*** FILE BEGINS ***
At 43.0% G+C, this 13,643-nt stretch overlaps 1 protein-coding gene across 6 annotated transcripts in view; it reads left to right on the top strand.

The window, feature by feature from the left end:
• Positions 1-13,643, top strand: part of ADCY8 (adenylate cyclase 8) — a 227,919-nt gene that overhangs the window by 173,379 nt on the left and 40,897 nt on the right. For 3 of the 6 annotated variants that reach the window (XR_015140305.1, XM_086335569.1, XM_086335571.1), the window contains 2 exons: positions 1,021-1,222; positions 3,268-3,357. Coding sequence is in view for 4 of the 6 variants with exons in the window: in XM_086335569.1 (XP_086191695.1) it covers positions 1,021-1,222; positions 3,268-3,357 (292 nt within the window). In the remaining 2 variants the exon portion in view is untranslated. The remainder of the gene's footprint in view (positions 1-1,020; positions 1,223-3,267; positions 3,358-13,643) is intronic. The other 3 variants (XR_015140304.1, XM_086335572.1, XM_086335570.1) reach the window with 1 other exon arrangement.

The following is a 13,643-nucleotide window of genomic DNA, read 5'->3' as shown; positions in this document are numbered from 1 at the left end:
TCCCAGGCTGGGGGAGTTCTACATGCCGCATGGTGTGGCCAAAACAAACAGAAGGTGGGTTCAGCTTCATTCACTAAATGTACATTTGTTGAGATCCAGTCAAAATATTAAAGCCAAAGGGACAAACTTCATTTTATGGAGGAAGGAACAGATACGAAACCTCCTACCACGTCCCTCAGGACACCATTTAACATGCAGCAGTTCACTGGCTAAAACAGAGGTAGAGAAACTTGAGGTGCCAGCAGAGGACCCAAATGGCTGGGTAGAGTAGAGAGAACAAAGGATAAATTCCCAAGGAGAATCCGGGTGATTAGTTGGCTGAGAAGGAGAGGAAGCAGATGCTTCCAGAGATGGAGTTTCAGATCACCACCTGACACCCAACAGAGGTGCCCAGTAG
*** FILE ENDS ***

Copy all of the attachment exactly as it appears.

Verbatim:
At 43.0% G+C, this 13,643-nt stretch overlaps 1 protein-coding gene across 6 annotated transcripts in view; it reads left to right on the top strand.

The window, feature by feature from the left end:
• Positions 1-13,643, top strand: part of ADCY8 (adenylate cyclase 8) — a 227,919-nt gene that overhangs the window by 173,379 nt on the left and 40,897 nt on the right. For 3 of the 6 annotated variants that reach the window (XR_015140305.1, XM_086335569.1, XM_086335571.1), the window contains 2 exons: positions 1,021-1,222; positions 3,268-3,357. Coding sequence is in view for 4 of the 6 variants with exons in the window: in XM_086335569.1 (XP_086191695.1) it covers positions 1,021-1,222; positions 3,268-3,357 (292 nt within the window). In the remaining 2 variants the exon portion in view is untranslated. The remainder of the gene's footprint in view (positions 1-1,020; positions 1,223-3,267; positions 3,358-13,643) is intronic. The other 3 variants (XR_015140304.1, XM_086335572.1, XM_086335570.1) reach the window with 1 other exon arrangement.

The following is a 13,643-nucleotide window of genomic DNA, read 5'->3' as shown; positions in this document are numbered from 1 at the left end:
TCCCAGGCTGGGGGAGTTCTACATGCCGCATGGTGTGGCCAAAACAAACAGAAGGTGGGTTCAGCTTCATTCACTAAATGTACATTTGTTGAGATCCAGTCAAAATATTAAAGCCAAAGGGACAAACTTCATTTTATGGAGGAAGGAACAGATACGAAACCTCCTACCACGTCCCTCAGGACACCATTTAACATGCAGCAGTTCACTGGCTAAAACAGAGGTAGAGAAACTTGAGGTGCCAGCAGAGGACCCAAATGGCTGGGTAGAGTAGAGAGAACAAAGGATAAATTCCCAAGGAGAATCCGGGTGATTAGTTGGCTGAGAAGGAGAGGAAGCAGATGCTTCCAGAGATGGAGTTTCAGATCACCACCTGACACCCAACAGAGGTGCCCAGTAG